There is no corresponding call for justice in the United States. Obama tells the public, let bygones be bygones. Unless, of course, it’s Osama bin Laden.

Between 600,000 and one million Iraqis died as a result of President George W. Bush’s aggression, which cost nearly $1 trillion and some 4,500 U.S. dead. Four million Iraqis remain refugees. The U.S. holds over 20,000 Iraqi political prisoners.

Mr. President, this is not a bygone. It’s a historic crime that demands justice. Keep your word about withdrawing from Iraq. Enough with the Bush doubletalk.

Eric Margolis is a columnist for The Toronto Sun. A veteran of many conflicts in the Middle East, Margolis recently was featured in a special appearance on Britain’s Sky News TV as “the man who got it right” in his predictions about the dangerous risks and entanglements the US would face in Iraq. His latest book is American Raj: Liberation or Domination?: Resolving the Conflict Between the West and the Muslim World

Dismay at Obama plan to leave 50,000 US troops in Iraq after 2010

February 27, 2009
US troops conduct a foot patrol along the Tigris river south of Baghdad, Iraq

US troops conduct a foot patrol along the Tigris river south of Baghdad, Iraq. Photograph: David Furst/AFP/Getty images

Democratic Congressional leaders have expressed dismay that President Barack Obama is planning to leave as many as 50,000 US troops in Iraq even after the long-awaited withdrawal of combat troops next year.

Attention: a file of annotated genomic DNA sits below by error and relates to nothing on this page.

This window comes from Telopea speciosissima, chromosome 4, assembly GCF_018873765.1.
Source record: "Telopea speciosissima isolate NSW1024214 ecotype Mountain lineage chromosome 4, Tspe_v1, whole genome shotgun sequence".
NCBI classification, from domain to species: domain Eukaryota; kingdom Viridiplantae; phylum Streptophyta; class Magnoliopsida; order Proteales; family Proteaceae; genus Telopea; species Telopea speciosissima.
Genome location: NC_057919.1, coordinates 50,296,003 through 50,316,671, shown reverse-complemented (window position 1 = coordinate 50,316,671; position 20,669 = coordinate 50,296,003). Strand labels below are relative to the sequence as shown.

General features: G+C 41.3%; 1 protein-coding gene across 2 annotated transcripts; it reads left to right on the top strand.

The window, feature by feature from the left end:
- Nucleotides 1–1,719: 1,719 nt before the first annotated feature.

Obama, on a visit to a military base in North Carolina today, will announce plans to make good on his campaign pledge to withdraw US combat troops from Iraq. There are about 145,000 US troops in Iraq and Obama is expected to say that most of the combat troops will be withdrawn by August next year.

The president called Congressional leaders to the White House yesterday to inform them in advance of his plan.

But the Congress members, most of whom were opposed to the war, expressed regret afterwards that so many, between 35,000 and 50,000, are to be left behind.

According to one congressional official, lawmakers were told that General David Petraeus, head of US Central Command, and General Ray Odierno, the top commander in Baghdad, believed the plan presented moderate risk but supported the 50,000 figure.

When Obama was on the campaign trail, his promise to withdraw US troops was widely understood to mean all US troops, even though his advisers said a large force would be left behind to help with training, as back-up support for the Iraqi government and to prevent a return of al-Qaida-linked forces.